Stories from the archive: Resistance weapons come with the air

While Ukraine is now supplied with weapons by various countries, this was done during World War II via air drops.


During the war years, vigilant groups (KPs) had formed all over the country. These sabotaged, liberated prisoners and sometimes carried out armed robberies to obtain vouchers. Bodegraven, Reeuwijk, Nieuwerbrug, De Meije and the surrounding area also had active thugs.

The KPs in the region, like everywhere else in the country, had gradually emerged to commit sabotage and other acts of resistance and had finally become a close-knit national organization. In 1944, at the request of the London government, this organization was transformed into the Dutch Interior Forces, known as the BS for short, to help with liberation from within. They were not modern armed forces, but men in overalls and captured rifles. In Bodegraven Mr. C. Burggraaf became commander and Joh. Hoogendoorn, WJ Dam, WL van Leeuwen and B. Sluijter the subordinate commanders. Versloot was commander of Nieuwerbrug, and it is known that H. Wijk and Rijnveldt were part of the squad. In Reeuwijk, the aforementioned official Van Leeuwen was the leader of the resistance.

Weapons were thrown into our area from the end of September 1944 to get the necessary weapons. These weapons were thrown into the country behind farms in both Bodegraafse Meije and Stichtse Meije. Thousands of weapons were also thrown from planes in Oud-Bodegraven, Boskoop, Reeuwijk and Zwammerdam in the following months.

Drops in the Rhine region

The first fall in the Rhine region took place in Boskoop. A number of Zwammerdam KP members went there to ‘learn’ it. Via Radio Oranje, it was announced by means of code messages that a drop was to be expected after this had only been agreed via the illegal station, which was also located in Boskoop. They gathered in a yard near the drop-off point, and in the pitch darkness they waited for the plane. When it audibly came flying, signal lamps showed the place where the weapon containers were to be thrown out. The colorful parachutes had to be removed immediately as they were too conspicuous, and the men began to drag the containers to a chimney to transport them; despite the danger of discovery, all weapons were found.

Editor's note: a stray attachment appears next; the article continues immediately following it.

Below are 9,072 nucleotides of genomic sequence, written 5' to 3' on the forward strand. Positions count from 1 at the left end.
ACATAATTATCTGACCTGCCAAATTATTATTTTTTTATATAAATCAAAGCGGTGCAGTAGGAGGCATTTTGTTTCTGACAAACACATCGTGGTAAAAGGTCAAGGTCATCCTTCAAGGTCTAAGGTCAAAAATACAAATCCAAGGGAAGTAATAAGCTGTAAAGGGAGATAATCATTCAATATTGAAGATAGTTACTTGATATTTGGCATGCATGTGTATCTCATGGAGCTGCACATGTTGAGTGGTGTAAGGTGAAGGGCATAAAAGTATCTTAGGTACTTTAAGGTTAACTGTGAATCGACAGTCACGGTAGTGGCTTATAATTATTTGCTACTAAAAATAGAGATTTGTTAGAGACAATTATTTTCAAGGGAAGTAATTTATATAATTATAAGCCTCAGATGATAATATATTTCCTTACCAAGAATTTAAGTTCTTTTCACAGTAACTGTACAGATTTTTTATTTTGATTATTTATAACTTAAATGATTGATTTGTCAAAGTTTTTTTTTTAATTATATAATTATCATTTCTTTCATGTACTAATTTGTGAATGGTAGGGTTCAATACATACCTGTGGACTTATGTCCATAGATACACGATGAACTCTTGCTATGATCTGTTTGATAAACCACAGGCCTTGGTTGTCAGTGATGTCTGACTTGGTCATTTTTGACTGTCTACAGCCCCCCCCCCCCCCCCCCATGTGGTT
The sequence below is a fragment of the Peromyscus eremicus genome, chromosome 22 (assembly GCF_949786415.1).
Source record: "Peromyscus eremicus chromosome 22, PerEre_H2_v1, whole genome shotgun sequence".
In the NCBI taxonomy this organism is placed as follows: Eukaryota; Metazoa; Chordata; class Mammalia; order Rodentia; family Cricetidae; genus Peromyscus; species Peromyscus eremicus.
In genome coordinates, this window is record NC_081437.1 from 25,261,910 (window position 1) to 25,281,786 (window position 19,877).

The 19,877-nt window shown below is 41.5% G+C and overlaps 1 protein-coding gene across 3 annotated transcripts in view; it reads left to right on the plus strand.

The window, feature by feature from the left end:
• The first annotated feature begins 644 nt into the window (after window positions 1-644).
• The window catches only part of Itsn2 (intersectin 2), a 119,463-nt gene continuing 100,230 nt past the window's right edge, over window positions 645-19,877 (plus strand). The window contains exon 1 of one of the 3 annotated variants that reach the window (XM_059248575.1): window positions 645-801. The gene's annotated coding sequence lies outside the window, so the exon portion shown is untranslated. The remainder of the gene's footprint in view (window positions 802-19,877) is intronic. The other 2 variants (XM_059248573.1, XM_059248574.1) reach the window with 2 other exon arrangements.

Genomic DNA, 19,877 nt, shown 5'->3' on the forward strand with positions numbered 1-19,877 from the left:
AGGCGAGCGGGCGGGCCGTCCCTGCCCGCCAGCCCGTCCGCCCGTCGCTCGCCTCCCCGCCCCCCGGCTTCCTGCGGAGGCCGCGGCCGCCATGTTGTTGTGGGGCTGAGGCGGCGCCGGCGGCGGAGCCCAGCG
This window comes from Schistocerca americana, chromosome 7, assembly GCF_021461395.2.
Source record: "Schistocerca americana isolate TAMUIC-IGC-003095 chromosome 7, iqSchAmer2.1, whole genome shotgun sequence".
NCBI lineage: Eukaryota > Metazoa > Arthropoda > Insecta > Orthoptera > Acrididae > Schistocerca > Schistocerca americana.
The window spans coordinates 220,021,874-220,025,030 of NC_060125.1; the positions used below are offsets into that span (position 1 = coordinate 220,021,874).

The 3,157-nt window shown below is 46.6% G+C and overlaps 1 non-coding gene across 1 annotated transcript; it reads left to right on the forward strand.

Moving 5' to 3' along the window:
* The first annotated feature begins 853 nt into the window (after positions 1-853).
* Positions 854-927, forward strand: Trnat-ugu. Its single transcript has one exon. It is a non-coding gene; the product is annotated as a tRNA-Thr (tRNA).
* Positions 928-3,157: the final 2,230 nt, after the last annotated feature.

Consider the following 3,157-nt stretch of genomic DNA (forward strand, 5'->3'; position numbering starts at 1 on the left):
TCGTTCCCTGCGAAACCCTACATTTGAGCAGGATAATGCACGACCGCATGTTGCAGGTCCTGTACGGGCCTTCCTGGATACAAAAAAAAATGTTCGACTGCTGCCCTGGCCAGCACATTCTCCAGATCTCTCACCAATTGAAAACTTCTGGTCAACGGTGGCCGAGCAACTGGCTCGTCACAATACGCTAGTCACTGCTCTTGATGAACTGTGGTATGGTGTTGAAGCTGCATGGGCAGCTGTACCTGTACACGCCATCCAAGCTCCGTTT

In the Reeuwijk area, the Middelburg Polder was the place where most feces took place. The Boskoop opposition was responsible for these stools, but it is certain that Reeuwijkers was also involved in this stool. The first dumping took place in this area on September 22, 1944. A total of 85 containers of weapons were dumped and found.

The Stichtse Meije area in particular was an excellent place to drop. This terrain between the blue grassland, where Fr. Habold lived, was avoided by the Germans because it was so isolated.

puppet theater

To divert attention from an upcoming fall, parachutes with dolls were sometimes thrown in both Reeuwijk and Meije. The dolls were made of jute with explosives or flares on the back. The explosive was ignited with picnic acid and made a lot of noise. In this way, the Germans were misled and a drop could take place elsewhere. Several dolls were found in the Reeuwijk temple. Another copy can be found in the Ancient Room (see photo).

Normally it went well, but at some point Zwammerdam’s drop team was caught. Pieter and Nicolaas Doelman, Dirk van Ommering and Deef Pronk were then executed.

Sabotage and intelligence gathering

It was thus possible to obtain weapons through the weapons droppings, but even before that time it was possible to obtain weapons in a covert manner. Weapons were stolen from wrecked German trucks and from planes crashing into the polders. Weapons were also taken from Bodegraaf police station during a series of actions in which members of the resistance movement were disguised as German soldiers. Many private individuals also had weapons at home, which was obviously life-threatening. Vergeer, for example, had weapons under the floor in his living room in Reeuwijk.

In addition to collecting weapons, BS was active in sabotage operations such as placing splinter bombs. This happened, for example, at Rijksweg 12, which destroyed the tires on German trucks. The Bodegraaf team was also ordered to deactivate the railway so that the transport of the infamous V1 missile weapons to the coast could not take place. These rockets then had to be maneuvered with great difficulty along the country road over the then narrow intersection at Brugstraat and Van Tolstraat.

BS also intervened against some farmers, who took advantage of the lack of food and charged exorbitant prices for food. They removed food for people in hiding there under threats. The team also managed to free various resistance members from the cell. During the liberation and in the subsequent period, BS fulfilled the task of guarding order.

by Cock Karssen

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